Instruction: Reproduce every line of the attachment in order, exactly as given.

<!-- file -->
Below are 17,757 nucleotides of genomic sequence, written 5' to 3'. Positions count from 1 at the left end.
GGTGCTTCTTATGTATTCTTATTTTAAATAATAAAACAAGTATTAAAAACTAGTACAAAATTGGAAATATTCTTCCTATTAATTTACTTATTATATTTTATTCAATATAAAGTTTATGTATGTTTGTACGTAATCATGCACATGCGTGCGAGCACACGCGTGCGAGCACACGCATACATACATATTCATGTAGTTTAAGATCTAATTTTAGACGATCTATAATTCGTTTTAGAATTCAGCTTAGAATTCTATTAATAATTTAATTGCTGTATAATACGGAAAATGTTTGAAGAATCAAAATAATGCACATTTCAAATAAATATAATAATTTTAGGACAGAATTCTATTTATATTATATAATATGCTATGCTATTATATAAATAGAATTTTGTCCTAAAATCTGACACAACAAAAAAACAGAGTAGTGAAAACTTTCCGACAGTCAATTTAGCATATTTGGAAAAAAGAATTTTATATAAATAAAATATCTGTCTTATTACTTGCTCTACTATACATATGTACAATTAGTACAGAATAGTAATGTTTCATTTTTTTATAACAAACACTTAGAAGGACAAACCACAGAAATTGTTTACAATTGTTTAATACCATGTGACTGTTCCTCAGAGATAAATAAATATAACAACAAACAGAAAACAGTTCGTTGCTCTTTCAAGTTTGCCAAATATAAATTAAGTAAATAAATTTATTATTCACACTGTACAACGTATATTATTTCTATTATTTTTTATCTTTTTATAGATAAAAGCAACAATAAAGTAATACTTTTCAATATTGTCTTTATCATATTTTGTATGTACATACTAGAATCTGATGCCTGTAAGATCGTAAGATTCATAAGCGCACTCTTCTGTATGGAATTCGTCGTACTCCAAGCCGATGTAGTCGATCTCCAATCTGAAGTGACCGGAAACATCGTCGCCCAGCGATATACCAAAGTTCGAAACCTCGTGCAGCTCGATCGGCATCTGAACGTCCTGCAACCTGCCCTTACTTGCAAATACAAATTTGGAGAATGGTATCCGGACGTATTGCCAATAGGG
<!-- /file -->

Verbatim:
Below are 17,757 nucleotides of genomic sequence, written 5' to 3'. Positions count from 1 at the left end.
GGTGCTTCTTATGTATTCTTATTTTAAATAATAAAACAAGTATTAAAAACTAGTACAAAATTGGAAATATTCTTCCTATTAATTTACTTATTATATTTTATTCAATATAAAGTTTATGTATGTTTGTACGTAATCATGCACATGCGTGCGAGCACACGCGTGCGAGCACACGCATACATACATATTCATGTAGTTTAAGATCTAATTTTAGACGATCTATAATTCGTTTTAGAATTCAGCTTAGAATTCTATTAATAATTTAATTGCTGTATAATACGGAAAATGTTTGAAGAATCAAAATAATGCACATTTCAAATAAATATAATAATTTTAGGACAGAATTCTATTTATATTATATAATATGCTATGCTATTATATAAATAGAATTTTGTCCTAAAATCTGACACAACAAAAAAACAGAGTAGTGAAAACTTTCCGACAGTCAATTTAGCATATTTGGAAAAAAGAATTTTATATAAATAAAATATCTGTCTTATTACTTGCTCTACTATACATATGTACAATTAGTACAGAATAGTAATGTTTCATTTTTTTATAACAAACACTTAGAAGGACAAACCACAGAAATTGTTTACAATTGTTTAATACCATGTGACTGTTCCTCAGAGATAAATAAATATAACAACAAACAGAAAACAGTTCGTTGCTCTTTCAAGTTTGCCAAATATAAATTAAGTAAATAAATTTATTATTCACACTGTACAACGTATATTATTTCTATTATTTTTTATCTTTTTATAGATAAAAGCAACAATAAAGTAATACTTTTCAATATTGTCTTTATCATATTTTGTATGTACATACTAGAATCTGATGCCTGTAAGATCGTAAGATTCATAAGCGCACTCTTCTGTATGGAATTCGTCGTACTCCAAGCCGATGTAGTCGATCTCCAATCTGAAGTGACCGGAAACATCGTCGCCCAGCGATATACCAAAGTTCGAAACCTCGTGCAGCTCGATCGGCATCTGAACGTCCTGCAACCTGCCCTTACTTGCAAATACAAATTTGGAGAATGGTATCCGGACGTATTGCCAATAGGG